School-Based Treatment for Anxious African-American Adolescents: A Controlled Pilot Study

Golda S. Ginsburg, Kelly L. Drake

Research output: Contribution to journalArticlepeer-review

Abstract

Objective: To evaluate the feasibility and effectiveness of a school-based group cognitive-behavioral treatment (CBT) for anxiety disorders with African-American adolescents. Method: Twelve adolescents (mean age = 15.6 years) with anxiety disorders were randomly assigned to CBT (n = 6) or a group attention-support control condition (AS-Control; n = 6). Both groups met for 10 sessions in the same high school. Key treatment ingredients in CBT involved exposure, relaxation, social skills, and cognitive restructuring. Key ingredients in AS-Control involved therapist and peer support. At pre- and posttreatment, diagnostic interviews were conducted, and adolescents completed self-report measures of anxiety. Results: At posttreatment and among those who attended more than one treatment session, 3/4 adolescents in CBT no longer met diagnostic criteria for their primary anxiety disorder, compared with 1/5 in AS-Control. Clinician ratings of impairment and self-report levels of overall anxiety were significantly lower at posttreatment in CBT compared with AS-Control. Teenagers in both groups reported lower levels of social anxiety from pre- to posttreatment. Conclusions: Findings support the feasibility of implementing a manual-based CBT in an urban school setting. Responder rates among African-American adolescents were similar to those found in studies with white youths.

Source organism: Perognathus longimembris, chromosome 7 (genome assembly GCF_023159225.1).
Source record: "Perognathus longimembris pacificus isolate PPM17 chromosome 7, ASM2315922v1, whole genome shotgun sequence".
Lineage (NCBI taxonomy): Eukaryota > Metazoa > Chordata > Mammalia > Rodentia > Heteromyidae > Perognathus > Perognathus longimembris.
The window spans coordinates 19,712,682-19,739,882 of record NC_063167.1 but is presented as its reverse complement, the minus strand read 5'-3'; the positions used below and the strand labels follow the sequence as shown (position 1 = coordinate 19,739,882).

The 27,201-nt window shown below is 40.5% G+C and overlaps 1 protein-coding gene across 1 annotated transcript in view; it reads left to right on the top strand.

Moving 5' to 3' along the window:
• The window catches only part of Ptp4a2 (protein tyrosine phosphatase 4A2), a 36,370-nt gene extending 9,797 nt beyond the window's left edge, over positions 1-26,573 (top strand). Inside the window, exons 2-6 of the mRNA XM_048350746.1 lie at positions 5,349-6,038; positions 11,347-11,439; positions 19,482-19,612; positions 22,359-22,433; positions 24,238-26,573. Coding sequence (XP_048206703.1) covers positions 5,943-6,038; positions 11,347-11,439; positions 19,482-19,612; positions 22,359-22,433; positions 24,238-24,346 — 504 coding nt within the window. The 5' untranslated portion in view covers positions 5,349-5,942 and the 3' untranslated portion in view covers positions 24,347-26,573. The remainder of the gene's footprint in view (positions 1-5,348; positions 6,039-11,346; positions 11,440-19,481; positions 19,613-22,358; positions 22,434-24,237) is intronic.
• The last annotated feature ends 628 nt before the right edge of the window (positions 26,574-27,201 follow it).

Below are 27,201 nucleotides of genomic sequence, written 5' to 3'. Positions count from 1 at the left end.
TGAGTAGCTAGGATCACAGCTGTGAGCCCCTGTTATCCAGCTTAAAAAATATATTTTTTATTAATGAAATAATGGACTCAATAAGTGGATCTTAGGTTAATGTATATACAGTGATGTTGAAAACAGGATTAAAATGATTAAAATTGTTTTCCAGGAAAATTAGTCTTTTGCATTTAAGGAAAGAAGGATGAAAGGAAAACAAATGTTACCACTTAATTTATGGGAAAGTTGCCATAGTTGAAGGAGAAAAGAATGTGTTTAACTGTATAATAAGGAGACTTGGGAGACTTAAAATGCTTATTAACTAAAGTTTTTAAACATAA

Original languageEnglish (US)
Pages (from-to)768-775
Number of pages8
JournalJournal of the American Academy of Child and Adolescent Psychiatry
Volume41
Issue number7
DOIs
StatePublished - Jul 2002
Externally publishedYes

Keywords

  • Adolescents
  • African American
  • Anxiety

ASJC Scopus subject areas

  • Developmental and Educational Psychology
  • Psychiatry and Mental health

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